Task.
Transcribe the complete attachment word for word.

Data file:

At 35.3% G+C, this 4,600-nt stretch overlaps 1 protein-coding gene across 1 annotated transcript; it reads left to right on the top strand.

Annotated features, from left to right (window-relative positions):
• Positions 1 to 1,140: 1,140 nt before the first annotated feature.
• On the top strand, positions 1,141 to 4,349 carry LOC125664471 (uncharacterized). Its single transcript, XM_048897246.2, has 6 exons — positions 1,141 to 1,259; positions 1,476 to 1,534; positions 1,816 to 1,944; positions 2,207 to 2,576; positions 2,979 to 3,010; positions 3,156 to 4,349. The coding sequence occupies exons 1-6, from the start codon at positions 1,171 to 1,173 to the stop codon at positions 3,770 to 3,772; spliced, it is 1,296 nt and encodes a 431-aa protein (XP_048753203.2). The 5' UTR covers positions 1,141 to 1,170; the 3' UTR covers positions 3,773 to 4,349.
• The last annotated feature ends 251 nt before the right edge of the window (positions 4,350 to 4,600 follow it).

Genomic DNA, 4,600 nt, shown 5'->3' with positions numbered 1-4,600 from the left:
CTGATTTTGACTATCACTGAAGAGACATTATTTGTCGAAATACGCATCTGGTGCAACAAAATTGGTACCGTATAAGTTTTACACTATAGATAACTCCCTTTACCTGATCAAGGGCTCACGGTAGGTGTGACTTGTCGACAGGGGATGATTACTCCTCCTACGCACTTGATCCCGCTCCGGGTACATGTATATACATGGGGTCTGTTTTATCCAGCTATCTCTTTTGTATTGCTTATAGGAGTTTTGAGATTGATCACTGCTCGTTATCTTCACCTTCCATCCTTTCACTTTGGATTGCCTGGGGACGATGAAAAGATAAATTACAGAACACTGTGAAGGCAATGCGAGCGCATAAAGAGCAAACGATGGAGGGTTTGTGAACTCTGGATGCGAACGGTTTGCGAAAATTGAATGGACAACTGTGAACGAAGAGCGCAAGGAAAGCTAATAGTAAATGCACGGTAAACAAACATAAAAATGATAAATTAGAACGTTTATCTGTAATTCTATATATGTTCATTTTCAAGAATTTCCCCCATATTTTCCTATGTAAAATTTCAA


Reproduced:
At 35.3% G+C, this 4,600-nt stretch overlaps 1 protein-coding gene across 1 annotated transcript; it reads left to right on the top strand.

Annotated features, from left to right (window-relative positions):
• Positions 1 to 1,140: 1,140 nt before the first annotated feature.
• On the top strand, positions 1,141 to 4,349 carry LOC125664471 (uncharacterized). Its single transcript, XM_048897246.2, has 6 exons — positions 1,141 to 1,259; positions 1,476 to 1,534; positions 1,816 to 1,944; positions 2,207 to 2,576; positions 2,979 to 3,010; positions 3,156 to 4,349. The coding sequence occupies exons 1-6, from the start codon at positions 1,171 to 1,173 to the stop codon at positions 3,770 to 3,772; spliced, it is 1,296 nt and encodes a 431-aa protein (XP_048753203.2). The 5' UTR covers positions 1,141 to 1,170; the 3' UTR covers positions 3,773 to 4,349.
• The last annotated feature ends 251 nt before the right edge of the window (positions 4,350 to 4,600 follow it).

Genomic DNA, 4,600 nt, shown 5'->3' with positions numbered 1-4,600 from the left:
CTGATTTTGACTATCACTGAAGAGACATTATTTGTCGAAATACGCATCTGGTGCAACAAAATTGGTACCGTATAAGTTTTACACTATAGATAACTCCCTTTACCTGATCAAGGGCTCACGGTAGGTGTGACTTGTCGACAGGGGATGATTACTCCTCCTACGCACTTGATCCCGCTCCGGGTACATGTATATACATGGGGTCTGTTTTATCCAGCTATCTCTTTTGTATTGCTTATAGGAGTTTTGAGATTGATCACTGCTCGTTATCTTCACCTTCCATCCTTTCACTTTGGATTGCCTGGGGACGATGAAAAGATAAATTACAGAACACTGTGAAGGCAATGCGAGCGCATAAAGAGCAAACGATGGAGGGTTTGTGAACTCTGGATGCGAACGGTTTGCGAAAATTGAATGGACAACTGTGAACGAAGAGCGCAAGGAAAGCTAATAGTAAATGCACGGTAAACAAACATAAAAATGATAAATTAGAACGTTTATCTGTAATTCTATATATGTTCATTTTCAAGAATTTCCCCCATATTTTCCTATGTAAAATTTCAA